clock menu more-arrow no yes mobile
a purple tiefling peeks over a book in artwork from Mighty Nein Image: Dark Horse Comics

Filed under:

A sneak peek at the origin story of Critical Role’s Jester Lavorre

Four exclusive preview pages from the Dark Horse comic

If you buy something from a Polygon link, Vox Media may earn a commission. See our ethics statement.

Charlie Hall is Polygon’s tabletop editor. In 10-plus years as a journalist & photographer, he has covered simulation, strategy, and spacefaring games, as well as public policy.

The first volume in Dark Horse’s new Critical Role: The Mighty Nein Origins series of graphic novels celebrates Laura Bailey’s mischievous tiefling, Jester Lavorre. Polygon is excited to be able to share an early preview of the finished book.

Jester, created and performed by Laura Bailey, is a beloved member of a group of adventurers known as The Mighty Nein. This 56-page book dives into her origin story, and includes her very first meeting with the Traveler — the quasi-deity of trickery and joy that serves as her patron and the source of her magical power.

For the uninitiated, Critical Role is a long-running series of actual play performances of Dungeons & Dragons now embarking on its third full campaign. The group (including voice actors Laura Bailey, Taliesin Jaffe, Ashley Johnson, Liam O’Brien, Matthew Mercer, Marisha Ray, Sam Riegel, and Travis Willingham) now has its own publishing company, Darrington Press, that creates both board games and tabletop role-playing products. An Amazon Prime Streaming animated series based on their adventures premieres Feb. 4.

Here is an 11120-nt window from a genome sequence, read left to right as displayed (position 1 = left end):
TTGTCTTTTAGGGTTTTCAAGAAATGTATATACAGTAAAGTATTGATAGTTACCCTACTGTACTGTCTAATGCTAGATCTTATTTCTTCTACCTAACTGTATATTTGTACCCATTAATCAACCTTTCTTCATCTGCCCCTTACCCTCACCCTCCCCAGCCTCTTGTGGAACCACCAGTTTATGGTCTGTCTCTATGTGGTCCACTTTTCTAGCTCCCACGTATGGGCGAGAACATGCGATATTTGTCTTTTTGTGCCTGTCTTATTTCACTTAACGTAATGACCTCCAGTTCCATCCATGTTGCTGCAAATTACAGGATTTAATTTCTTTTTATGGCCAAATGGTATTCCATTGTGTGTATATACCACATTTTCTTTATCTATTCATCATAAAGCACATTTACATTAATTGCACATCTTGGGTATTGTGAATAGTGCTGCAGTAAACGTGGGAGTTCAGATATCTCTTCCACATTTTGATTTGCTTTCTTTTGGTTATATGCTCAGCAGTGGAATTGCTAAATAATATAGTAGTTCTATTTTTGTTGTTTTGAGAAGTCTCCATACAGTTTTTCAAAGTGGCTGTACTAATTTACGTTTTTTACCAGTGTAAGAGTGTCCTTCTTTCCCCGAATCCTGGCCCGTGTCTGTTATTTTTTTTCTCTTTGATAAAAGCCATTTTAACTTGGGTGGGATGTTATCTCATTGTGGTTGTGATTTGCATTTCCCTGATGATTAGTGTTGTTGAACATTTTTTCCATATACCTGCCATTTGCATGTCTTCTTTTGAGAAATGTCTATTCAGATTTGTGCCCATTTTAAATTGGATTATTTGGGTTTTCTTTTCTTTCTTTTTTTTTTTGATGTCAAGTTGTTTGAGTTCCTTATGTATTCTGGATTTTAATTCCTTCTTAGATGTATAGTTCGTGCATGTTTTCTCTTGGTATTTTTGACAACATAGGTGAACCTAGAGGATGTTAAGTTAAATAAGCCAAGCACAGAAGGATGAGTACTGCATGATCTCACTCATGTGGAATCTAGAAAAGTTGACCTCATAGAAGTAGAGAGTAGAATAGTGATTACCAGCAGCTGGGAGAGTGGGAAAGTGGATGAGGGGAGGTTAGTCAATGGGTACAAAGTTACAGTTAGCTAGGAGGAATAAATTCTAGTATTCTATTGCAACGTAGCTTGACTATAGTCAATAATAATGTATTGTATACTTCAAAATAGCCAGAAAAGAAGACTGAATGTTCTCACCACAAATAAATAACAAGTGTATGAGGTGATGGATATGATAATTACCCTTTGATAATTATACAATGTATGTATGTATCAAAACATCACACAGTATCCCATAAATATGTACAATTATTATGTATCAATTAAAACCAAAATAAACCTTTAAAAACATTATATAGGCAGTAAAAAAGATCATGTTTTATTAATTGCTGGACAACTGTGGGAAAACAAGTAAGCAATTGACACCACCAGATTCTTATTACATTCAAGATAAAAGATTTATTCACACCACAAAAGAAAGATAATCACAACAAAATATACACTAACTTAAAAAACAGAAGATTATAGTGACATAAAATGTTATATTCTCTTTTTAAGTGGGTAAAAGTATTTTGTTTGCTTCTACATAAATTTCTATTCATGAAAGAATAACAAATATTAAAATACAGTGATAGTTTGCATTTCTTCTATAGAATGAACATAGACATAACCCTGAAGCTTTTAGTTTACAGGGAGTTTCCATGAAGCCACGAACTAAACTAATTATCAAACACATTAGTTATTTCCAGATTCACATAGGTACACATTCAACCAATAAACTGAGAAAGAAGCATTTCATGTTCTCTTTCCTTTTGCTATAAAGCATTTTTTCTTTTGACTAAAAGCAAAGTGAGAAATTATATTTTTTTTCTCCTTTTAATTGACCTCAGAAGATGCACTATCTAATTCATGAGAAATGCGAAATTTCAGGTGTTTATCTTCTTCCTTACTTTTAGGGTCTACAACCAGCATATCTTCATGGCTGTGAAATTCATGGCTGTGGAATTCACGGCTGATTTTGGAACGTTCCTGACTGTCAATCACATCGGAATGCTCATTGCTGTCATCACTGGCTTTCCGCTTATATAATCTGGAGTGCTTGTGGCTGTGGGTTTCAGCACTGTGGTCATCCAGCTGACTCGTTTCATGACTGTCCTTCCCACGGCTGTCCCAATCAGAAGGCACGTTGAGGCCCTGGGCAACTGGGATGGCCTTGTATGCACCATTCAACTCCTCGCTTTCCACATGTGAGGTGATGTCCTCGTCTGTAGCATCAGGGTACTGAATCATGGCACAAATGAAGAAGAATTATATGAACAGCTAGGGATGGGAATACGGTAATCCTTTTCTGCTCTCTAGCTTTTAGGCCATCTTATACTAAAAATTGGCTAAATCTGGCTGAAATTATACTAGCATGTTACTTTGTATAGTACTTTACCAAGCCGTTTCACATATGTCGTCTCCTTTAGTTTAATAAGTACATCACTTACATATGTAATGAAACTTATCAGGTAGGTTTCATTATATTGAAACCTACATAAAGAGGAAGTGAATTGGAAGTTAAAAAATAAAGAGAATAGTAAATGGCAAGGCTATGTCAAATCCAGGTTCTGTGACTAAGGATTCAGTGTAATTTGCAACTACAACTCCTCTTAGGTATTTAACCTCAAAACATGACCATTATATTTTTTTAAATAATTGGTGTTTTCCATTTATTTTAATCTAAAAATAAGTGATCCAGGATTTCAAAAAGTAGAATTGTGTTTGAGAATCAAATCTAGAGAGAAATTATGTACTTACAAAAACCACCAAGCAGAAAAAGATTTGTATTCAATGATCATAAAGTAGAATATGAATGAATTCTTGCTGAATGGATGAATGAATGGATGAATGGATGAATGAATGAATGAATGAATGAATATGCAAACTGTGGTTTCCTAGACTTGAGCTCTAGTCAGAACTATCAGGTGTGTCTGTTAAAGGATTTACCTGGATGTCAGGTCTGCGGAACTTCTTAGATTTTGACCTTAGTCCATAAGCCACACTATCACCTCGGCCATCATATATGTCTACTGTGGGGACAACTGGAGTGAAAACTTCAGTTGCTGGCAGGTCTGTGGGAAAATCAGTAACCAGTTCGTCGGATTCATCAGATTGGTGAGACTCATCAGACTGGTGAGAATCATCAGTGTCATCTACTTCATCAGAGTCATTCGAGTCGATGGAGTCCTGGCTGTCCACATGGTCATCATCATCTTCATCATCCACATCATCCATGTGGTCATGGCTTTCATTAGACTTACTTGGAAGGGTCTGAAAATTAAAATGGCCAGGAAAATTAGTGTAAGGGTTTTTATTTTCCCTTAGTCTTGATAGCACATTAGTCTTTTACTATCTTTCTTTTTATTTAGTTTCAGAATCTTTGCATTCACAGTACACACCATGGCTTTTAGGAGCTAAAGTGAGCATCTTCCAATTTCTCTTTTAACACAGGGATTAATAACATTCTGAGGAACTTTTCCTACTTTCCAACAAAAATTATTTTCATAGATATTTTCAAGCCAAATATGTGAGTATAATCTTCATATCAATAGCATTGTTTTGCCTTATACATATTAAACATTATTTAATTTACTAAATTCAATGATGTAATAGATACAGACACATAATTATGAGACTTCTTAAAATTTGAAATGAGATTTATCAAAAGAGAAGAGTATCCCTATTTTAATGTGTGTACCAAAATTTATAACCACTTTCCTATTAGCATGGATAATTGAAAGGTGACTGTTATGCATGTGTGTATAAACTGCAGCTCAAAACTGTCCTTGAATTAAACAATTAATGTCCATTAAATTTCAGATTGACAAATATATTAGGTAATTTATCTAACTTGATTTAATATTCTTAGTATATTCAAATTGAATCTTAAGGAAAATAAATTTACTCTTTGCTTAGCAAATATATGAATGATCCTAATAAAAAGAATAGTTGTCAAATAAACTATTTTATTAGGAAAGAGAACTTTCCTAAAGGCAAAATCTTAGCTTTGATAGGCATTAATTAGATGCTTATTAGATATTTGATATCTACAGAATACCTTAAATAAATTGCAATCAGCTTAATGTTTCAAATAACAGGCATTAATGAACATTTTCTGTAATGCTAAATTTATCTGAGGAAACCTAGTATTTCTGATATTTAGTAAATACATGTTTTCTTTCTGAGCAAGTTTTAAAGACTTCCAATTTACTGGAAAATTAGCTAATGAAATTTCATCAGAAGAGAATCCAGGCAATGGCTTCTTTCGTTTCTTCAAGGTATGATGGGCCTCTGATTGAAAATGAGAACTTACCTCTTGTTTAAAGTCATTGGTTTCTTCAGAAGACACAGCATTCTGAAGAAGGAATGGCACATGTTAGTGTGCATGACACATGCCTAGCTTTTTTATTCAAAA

Critical Role: The Mighty Nein Origins - Jester Lavorre is written by Sam Maggs (Captain Marvel, The Unstoppable Wasp) while Hunter Severn Bonyun handles the art. Both creatives worked in concert with Bailey to help bring this never-before-seen side of Jester to life. You can pick up the final product Nov. 3 at your local comic shop and online.

Check our four full preview pages below.

A two-masted ship sits at harbor. The city, in the distance, has towers, arches and domes. “I promise this isn’t what it looks like,” says the narrator, a blue woman with freckles. She holds a dark red gem in her hands. “Found her!”
“Sure, I’ve been in tougher situations. Technically.” She’s running through the hold of the ship now, a band of ruffians at her heels. “You’re dead!” She casts a spell, sending the contents of the bilge sailing into them. She skids to a halt along the rail. “End of the road.” “What’s life without a couple of wrecks?” she quips.
She spins around, a coy expression on her face. “You don’t want to hurt me, right? Little old me? So cute! So charming! Let’s just be friends.” A tiny charm cantrip falls off her fingertips... and fails spectacularly. The sword falls.
With a look of joy she’s up and over the rail, cute shoes and all, her tail flapping in the breeze. “Okay, perhaps we should start at the beginning.”


Our Brilliant Ruin explores the sickly crust of aristocracy left clinging to the edge of the world


MTG’s Assassin’s Creed set was probably the least interesting part of MagicCon Chicago

Tabletop Games

The Divinity tabletop game is perfect for the most chaotic Baldur’s Gate 3 fans

View all stories in Tabletop Games